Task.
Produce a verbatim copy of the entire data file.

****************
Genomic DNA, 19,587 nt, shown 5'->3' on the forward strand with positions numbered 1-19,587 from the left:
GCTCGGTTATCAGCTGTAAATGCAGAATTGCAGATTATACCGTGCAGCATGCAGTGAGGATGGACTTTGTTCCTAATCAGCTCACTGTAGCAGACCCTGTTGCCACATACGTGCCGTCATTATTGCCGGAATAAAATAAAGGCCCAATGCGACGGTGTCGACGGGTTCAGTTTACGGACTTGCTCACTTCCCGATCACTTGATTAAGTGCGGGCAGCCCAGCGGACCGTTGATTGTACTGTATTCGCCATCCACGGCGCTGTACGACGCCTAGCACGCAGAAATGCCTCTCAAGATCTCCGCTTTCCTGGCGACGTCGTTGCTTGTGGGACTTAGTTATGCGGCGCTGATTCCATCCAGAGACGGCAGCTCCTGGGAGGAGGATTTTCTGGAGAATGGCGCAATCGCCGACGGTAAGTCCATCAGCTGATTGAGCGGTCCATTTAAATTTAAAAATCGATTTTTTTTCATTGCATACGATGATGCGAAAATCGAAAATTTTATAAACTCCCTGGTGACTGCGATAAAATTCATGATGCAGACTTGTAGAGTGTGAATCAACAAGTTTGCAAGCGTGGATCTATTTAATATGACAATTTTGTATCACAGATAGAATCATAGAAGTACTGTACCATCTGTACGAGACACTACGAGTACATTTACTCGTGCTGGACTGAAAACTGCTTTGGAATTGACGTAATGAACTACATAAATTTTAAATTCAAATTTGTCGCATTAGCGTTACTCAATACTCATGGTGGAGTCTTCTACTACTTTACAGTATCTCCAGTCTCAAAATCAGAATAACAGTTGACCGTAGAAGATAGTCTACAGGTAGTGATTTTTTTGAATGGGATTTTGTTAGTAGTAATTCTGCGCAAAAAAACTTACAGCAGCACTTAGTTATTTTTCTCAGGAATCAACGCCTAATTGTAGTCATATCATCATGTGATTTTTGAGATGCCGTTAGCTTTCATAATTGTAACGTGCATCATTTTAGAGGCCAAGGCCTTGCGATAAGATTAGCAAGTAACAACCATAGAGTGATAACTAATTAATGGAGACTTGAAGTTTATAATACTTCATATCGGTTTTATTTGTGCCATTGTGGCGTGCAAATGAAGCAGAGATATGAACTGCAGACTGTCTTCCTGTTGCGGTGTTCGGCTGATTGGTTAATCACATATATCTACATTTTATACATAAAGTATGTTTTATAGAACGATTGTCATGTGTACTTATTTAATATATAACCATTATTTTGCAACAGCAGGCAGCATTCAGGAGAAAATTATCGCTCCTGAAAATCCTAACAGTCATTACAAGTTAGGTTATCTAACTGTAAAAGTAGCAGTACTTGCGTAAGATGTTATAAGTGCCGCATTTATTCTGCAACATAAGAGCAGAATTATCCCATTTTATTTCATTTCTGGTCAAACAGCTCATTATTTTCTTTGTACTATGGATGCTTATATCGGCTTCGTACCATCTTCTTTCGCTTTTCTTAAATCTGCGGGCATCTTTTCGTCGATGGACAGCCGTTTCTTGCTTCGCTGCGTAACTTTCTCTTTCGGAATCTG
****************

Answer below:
Genomic DNA, 19,587 nt, shown 5'->3' on the forward strand with positions numbered 1-19,587 from the left:
GCTCGGTTATCAGCTGTAAATGCAGAATTGCAGATTATACCGTGCAGCATGCAGTGAGGATGGACTTTGTTCCTAATCAGCTCACTGTAGCAGACCCTGTTGCCACATACGTGCCGTCATTATTGCCGGAATAAAATAAAGGCCCAATGCGACGGTGTCGACGGGTTCAGTTTACGGACTTGCTCACTTCCCGATCACTTGATTAAGTGCGGGCAGCCCAGCGGACCGTTGATTGTACTGTATTCGCCATCCACGGCGCTGTACGACGCCTAGCACGCAGAAATGCCTCTCAAGATCTCCGCTTTCCTGGCGACGTCGTTGCTTGTGGGACTTAGTTATGCGGCGCTGATTCCATCCAGAGACGGCAGCTCCTGGGAGGAGGATTTTCTGGAGAATGGCGCAATCGCCGACGGTAAGTCCATCAGCTGATTGAGCGGTCCATTTAAATTTAAAAATCGATTTTTTTTCATTGCATACGATGATGCGAAAATCGAAAATTTTATAAACTCCCTGGTGACTGCGATAAAATTCATGATGCAGACTTGTAGAGTGTGAATCAACAAGTTTGCAAGCGTGGATCTATTTAATATGACAATTTTGTATCACAGATAGAATCATAGAAGTACTGTACCATCTGTACGAGACACTACGAGTACATTTACTCGTGCTGGACTGAAAACTGCTTTGGAATTGACGTAATGAACTACATAAATTTTAAATTCAAATTTGTCGCATTAGCGTTACTCAATACTCATGGTGGAGTCTTCTACTACTTTACAGTATCTCCAGTCTCAAAATCAGAATAACAGTTGACCGTAGAAGATAGTCTACAGGTAGTGATTTTTTTGAATGGGATTTTGTTAGTAGTAATTCTGCGCAAAAAAACTTACAGCAGCACTTAGTTATTTTTCTCAGGAATCAACGCCTAATTGTAGTCATATCATCATGTGATTTTTGAGATGCCGTTAGCTTTCATAATTGTAACGTGCATCATTTTAGAGGCCAAGGCCTTGCGATAAGATTAGCAAGTAACAACCATAGAGTGATAACTAATTAATGGAGACTTGAAGTTTATAATACTTCATATCGGTTTTATTTGTGCCATTGTGGCGTGCAAATGAAGCAGAGATATGAACTGCAGACTGTCTTCCTGTTGCGGTGTTCGGCTGATTGGTTAATCACATATATCTACATTTTATACATAAAGTATGTTTTATAGAACGATTGTCATGTGTACTTATTTAATATATAACCATTATTTTGCAACAGCAGGCAGCATTCAGGAGAAAATTATCGCTCCTGAAAATCCTAACAGTCATTACAAGTTAGGTTATCTAACTGTAAAAGTAGCAGTACTTGCGTAAGATGTTATAAGTGCCGCATTTATTCTGCAACATAAGAGCAGAATTATCCCATTTTATTTCATTTCTGGTCAAACAGCTCATTATTTTCTTTGTACTATGGATGCTTATATCGGCTTCGTACCATCTTCTTTCGCTTTTCTTAAATCTGCGGGCATCTTTTCGTCGATGGACAGCCGTTTCTTGCTTCGCTGCGTAACTTTCTCTTTCGGAATCTG